Annotated Bibliography # 6

Fenza, David. “The Centre Has Not Held: Creative Writing & Pluralism.” New Writing: The International Journal For The Practice & Theory Of Creative Writing 8.3 (2011): 206-214. Literary Reference Center. Web. 6 Apr. 2014.

This article focuses on the idea that creative writing becomes much more democratized through the medium of blogging because it opens the door for a plethora of people to be able to enter the writing community for better or for worse. The sphere of creative writing opens to aspiring writers as well as established ones to form a community that was hardly possible even about 30 years ago. It gives access to media in a way that has never before been available, as well as has let writers play with content, form, and overall craft because of the accessibility to the internet. Blogging has produced new styles of writing that are at once innovative and rapidly changing.

Annotated Bibliography # 2

Lacina, Jan, and Robin Griffith. “Blogging As A Means Of Crafting Writing.” Reading Teacher 66.4 (2013): 316-320. ERIC. Web. 2 Mar. 2014.

This source is an article based on how blogging is beneficial to crafting writing. These writers argues that in the classroom, blogging hones skills that are very much connected to critical thinking, writing, and the production of creative knowledge. By this the authors assert that in classroom studies, focusing on a centralizing topic and being able to concisely share ideas shows a skill level in younger children that are not present in other students who have not been exposed to this style of writing. They also assert that blogging has a space in the classroom for various reasons. Most importantly, they showcase how blogging isn’t detrimental because of its shorter form of narrative but actually helps the student to focus and hone in on their specific topics. They find that the blog posts are much more precise and relevant to the subject matter that they speak about.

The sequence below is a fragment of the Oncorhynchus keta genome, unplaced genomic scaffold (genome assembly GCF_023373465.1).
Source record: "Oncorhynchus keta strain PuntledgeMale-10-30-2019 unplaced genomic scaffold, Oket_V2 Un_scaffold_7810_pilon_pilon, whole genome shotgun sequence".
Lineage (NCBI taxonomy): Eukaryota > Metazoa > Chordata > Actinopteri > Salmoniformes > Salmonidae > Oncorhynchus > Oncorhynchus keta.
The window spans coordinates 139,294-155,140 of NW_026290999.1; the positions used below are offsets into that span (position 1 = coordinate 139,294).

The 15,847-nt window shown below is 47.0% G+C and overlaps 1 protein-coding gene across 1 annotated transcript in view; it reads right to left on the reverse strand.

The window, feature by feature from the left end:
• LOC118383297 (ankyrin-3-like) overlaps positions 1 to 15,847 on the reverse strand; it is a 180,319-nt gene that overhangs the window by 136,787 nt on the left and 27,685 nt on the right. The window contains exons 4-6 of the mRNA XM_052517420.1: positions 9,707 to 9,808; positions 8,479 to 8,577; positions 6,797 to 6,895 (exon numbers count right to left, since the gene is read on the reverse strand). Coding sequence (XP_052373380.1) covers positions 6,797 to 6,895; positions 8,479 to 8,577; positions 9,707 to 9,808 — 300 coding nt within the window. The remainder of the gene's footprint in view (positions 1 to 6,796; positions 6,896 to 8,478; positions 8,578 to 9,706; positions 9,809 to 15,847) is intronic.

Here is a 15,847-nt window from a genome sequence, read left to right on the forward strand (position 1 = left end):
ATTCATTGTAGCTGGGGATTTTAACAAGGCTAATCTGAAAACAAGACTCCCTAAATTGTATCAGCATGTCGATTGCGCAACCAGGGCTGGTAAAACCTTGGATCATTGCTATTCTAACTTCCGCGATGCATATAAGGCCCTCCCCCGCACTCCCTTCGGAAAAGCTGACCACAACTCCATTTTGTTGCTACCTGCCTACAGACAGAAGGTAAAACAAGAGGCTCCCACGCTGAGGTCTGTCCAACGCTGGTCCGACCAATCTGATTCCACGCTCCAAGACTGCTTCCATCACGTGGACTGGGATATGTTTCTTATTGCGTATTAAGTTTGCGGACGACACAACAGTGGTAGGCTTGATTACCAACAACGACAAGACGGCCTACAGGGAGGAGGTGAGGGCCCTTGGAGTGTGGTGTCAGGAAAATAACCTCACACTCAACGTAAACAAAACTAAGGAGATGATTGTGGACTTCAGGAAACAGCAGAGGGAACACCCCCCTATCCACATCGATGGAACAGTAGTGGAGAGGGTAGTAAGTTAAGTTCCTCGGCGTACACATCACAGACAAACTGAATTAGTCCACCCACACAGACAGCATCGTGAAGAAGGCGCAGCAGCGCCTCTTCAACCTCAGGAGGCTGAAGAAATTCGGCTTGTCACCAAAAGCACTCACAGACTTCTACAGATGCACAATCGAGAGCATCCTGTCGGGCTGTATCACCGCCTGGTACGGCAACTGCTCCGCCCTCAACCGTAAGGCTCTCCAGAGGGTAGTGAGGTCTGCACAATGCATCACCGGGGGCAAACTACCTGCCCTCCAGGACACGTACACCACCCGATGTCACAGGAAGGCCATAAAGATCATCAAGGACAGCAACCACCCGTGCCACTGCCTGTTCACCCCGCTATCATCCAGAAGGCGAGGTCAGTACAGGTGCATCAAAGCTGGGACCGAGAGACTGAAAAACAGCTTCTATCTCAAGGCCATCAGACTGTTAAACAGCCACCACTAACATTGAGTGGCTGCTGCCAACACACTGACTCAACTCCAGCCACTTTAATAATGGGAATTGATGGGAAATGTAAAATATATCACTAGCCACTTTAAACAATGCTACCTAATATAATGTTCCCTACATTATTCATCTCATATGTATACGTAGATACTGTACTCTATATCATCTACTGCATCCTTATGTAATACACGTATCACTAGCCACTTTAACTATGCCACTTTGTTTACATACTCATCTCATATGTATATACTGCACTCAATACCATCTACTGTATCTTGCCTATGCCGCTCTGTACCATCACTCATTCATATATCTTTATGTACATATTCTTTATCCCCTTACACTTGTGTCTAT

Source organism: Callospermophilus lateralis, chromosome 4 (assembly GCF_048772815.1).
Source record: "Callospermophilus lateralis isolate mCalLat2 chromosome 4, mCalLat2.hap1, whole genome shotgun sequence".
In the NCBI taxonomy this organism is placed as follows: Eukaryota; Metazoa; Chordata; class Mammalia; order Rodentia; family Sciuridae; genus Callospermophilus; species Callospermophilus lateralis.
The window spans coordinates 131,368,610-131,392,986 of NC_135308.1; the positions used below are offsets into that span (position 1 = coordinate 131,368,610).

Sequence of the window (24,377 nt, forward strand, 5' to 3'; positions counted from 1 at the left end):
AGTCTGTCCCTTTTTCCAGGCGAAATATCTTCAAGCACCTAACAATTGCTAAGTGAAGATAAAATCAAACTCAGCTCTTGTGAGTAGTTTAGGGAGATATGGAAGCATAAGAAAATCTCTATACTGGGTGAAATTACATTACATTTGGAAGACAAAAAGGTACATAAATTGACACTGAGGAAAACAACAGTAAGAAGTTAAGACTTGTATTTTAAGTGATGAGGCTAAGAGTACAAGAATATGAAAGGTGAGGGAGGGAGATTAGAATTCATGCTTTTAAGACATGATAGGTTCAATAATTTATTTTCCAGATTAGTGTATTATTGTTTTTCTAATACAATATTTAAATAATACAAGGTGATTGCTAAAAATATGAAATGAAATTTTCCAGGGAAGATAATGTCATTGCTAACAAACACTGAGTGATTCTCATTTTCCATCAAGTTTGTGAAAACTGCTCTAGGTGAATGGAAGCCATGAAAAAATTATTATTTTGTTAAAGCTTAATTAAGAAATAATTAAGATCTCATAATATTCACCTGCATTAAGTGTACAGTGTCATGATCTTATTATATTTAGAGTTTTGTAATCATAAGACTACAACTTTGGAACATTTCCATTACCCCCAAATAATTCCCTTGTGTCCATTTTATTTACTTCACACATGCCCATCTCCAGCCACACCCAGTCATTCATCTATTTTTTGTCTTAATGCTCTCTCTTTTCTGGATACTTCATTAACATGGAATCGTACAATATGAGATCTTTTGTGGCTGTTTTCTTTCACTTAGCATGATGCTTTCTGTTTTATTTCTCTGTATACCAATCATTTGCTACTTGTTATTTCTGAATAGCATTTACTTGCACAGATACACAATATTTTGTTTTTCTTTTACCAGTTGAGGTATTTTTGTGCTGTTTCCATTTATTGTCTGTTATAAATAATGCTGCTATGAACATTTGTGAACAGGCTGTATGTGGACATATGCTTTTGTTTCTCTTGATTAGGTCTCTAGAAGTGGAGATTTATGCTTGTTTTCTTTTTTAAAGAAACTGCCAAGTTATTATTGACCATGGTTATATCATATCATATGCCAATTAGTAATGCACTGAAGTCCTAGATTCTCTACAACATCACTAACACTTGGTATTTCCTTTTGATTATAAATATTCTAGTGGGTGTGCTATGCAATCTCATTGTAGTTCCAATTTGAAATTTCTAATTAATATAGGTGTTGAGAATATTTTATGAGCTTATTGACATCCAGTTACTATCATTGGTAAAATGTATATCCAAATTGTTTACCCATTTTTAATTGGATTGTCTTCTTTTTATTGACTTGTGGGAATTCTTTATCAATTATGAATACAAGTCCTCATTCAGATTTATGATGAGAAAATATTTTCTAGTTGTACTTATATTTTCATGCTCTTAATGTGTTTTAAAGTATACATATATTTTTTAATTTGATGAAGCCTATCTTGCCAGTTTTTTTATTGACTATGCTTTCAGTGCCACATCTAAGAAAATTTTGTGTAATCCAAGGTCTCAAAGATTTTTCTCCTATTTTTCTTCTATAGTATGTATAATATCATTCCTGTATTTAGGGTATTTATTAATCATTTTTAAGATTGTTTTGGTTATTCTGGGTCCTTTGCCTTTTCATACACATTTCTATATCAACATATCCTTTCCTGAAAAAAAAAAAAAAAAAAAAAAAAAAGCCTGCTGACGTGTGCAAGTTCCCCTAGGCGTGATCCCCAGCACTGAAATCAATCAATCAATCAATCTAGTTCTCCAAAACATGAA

Annotated Bibliography

Ruth Mei Fen, Wong, and Hew Khe Foon. “The Impact Of Blogging And Scaffolding On Primary School Pupils’ Narrative Writing: A Case Study.” International Journal Of Web-Based Learning & Teaching Technologies 5.2 (2010): 1. Publisher Provided Full Text Searching File. Web. 23 Feb. 2014.

This article focuses on a case study administered to children at the elementary level that discusses the impact of blogging in how students read, respond, and write in the narrative form. This study finds that the blogging form allows the kids to experiment and find their own voices while they study the narrative form. It is a way of expressing creativity in terms of form while learning to control content. In some cases, students who had done worse in prior years now found themselves with an increased ability to use the narrative form simply because of the change of form. Being able to incorporate technology into the classroom not only provided a pick-up to the workload but also encouraged the students to look at each other’s work. This basis of comparison both inspired and pushed the students to continue working on their own blogs. This way of collaboration and editing also helped children whose grammar and spelling techniques were at lower levels. The study even included cases where the computers would simply underline the misspelled word but not auto-correct or show the correct spelling without the student first looking it up. For the purposes of my paper I would like to incorporate that the blogging form actually increased the ability for kids to find a narrative voice rather than stunted them.